Salvation at a Buddhist Temple

    During our last week in the capital city, we visited our third major temple for ministry. It a massive Buddhist temple on the outskirts of the city. Another team from Hawaii had joined us and now instead of 13 people trying to navigate the buses in this hectic city, there were over 20 of us.
    I thank God for our translators who worked at the guesthouse, or else we would never have been able to get anywhere or talk to all the people we did! It was a long trip as we hopped from bus to bus until we finally arrived. The temple itself is very beautiful, but there were eyes painted on the top that were very haunting.
    Because of our massive group, we split up into pairs to evangelize and pray for people more effectively. During that week the leaders from our school had flown out to check on all of the teams and make sure everything was going alright. I was paired up with one of the school leaders and knew instantly that it was going to be a wild time of ministry.

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Ritualism and the Temple of Death

    The second temple we went to was called the temple of death. It is dedicated to the Hindu god Shiva. We had been told a little bit about the place before we arrived, but were not expecting what it actually was. We knew it was a place where Hindus came to be cremated because they believe they will be reincarnated into a higher being in their next life. I knew there would be a spirit of death there, but didn’t realize how heavily it would cover the entire area.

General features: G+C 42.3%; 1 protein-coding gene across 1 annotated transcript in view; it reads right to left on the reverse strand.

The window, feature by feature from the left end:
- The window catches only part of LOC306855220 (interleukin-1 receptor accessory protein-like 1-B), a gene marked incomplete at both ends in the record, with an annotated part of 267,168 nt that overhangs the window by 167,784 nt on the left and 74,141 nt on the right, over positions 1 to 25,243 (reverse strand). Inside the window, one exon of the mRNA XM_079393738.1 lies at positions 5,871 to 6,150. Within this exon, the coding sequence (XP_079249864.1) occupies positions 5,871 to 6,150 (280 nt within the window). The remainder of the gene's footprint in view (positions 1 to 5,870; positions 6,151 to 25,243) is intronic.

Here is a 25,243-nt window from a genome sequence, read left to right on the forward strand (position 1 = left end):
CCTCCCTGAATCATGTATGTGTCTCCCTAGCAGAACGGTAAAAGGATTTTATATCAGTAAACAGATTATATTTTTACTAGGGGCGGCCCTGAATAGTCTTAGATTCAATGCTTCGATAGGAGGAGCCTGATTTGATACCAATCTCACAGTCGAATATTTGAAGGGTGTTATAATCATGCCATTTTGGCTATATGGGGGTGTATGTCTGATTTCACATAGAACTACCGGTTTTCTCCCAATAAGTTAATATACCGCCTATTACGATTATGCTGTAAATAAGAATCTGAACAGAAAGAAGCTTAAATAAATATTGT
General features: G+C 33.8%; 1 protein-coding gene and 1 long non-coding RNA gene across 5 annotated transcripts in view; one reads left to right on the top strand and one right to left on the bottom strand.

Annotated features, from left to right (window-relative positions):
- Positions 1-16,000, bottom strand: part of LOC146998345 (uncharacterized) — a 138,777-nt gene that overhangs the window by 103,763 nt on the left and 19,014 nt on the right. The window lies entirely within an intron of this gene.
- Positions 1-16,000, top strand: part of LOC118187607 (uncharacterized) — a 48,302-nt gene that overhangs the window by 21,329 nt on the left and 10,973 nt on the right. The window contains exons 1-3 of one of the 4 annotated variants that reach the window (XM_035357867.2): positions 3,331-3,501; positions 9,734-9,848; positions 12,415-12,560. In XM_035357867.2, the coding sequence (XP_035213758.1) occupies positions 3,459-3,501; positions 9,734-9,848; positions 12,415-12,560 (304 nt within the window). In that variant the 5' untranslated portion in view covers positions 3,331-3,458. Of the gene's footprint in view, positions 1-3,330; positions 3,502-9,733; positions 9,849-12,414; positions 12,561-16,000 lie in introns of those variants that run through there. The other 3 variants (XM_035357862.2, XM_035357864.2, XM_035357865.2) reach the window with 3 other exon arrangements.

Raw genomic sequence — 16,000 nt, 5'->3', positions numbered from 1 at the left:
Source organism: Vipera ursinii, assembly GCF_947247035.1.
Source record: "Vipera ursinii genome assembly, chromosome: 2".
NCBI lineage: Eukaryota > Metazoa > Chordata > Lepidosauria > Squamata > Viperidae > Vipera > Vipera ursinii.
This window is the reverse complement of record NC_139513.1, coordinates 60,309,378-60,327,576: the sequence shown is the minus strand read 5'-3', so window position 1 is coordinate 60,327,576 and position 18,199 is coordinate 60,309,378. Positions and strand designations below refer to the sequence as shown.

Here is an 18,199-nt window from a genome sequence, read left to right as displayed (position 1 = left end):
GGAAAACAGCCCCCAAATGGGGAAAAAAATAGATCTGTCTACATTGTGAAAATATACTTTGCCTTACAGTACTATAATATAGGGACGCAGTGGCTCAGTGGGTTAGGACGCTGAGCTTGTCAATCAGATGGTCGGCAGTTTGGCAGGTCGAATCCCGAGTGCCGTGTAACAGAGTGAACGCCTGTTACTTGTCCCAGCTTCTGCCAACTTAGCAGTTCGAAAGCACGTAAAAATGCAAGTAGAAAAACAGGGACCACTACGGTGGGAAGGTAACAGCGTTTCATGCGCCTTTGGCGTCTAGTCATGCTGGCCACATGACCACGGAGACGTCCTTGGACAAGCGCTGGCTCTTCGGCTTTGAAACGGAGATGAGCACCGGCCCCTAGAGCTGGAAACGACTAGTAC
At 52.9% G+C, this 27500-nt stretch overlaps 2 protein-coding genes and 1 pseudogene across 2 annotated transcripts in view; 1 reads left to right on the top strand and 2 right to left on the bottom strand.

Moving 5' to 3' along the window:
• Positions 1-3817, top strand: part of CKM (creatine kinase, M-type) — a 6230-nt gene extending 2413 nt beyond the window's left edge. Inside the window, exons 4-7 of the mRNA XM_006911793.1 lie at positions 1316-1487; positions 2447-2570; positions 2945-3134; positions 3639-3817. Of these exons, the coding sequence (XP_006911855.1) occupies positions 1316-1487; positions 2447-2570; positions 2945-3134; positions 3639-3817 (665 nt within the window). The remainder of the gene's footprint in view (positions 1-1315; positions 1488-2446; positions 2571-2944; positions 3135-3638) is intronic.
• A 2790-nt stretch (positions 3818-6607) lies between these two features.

Something I learned about myself while on the mission was that I am able to discern the spiritual atmosphere of a place, and one of the first times I realized this was when we went to this temple. Before I stepped foot inside the bounds of the temple I could feel the darkness in the form of immense tension in my chest, like a vice grip. The feeling did not let up, as the dark atmosphere of death was everywhere. We could smell the bodies burning long before we saw the flames. 

    We bought tickets at the visitor center and this began our time in the temple of death. A tour guide explained the importance of observing every ritual aspect perfectly down to the minutest detail. Before the bodies were burned, they were draped with wreaths of marigolds, bathed in the river running through the temple, and then walked several times around the pyre where the body was to be burned.

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Worship at the Monkey Temple 

One of my favorite things that have happened here has been when we went to the “Monkey Temple”. It was the third or so week. We walked to catch a bus to the Monkey Temple. This bus ride was more like a roller coaster ride, but one that had no safety standards. Picture this: veering not into just other “lanes” (a lane is a loose term here), but entirely onto the side of oncoming traffic. It is absolute mayhem, exhilarating, and terrifying all at the same time. At one point there was only a gap of about a foot from a head on collision with another brightly painted bus.

We finally arrived and walked to the top of the temple. We went past booths of people selling colorful prayer beads and trinkets. The plan was to worship and see how God wanted to move. We explored a little bit, looking at the prayer flags fluttering in the wind, watching the monkeys clamber all around (it is called the monkey temple for good reason), and then settled at the place we chose to worship.

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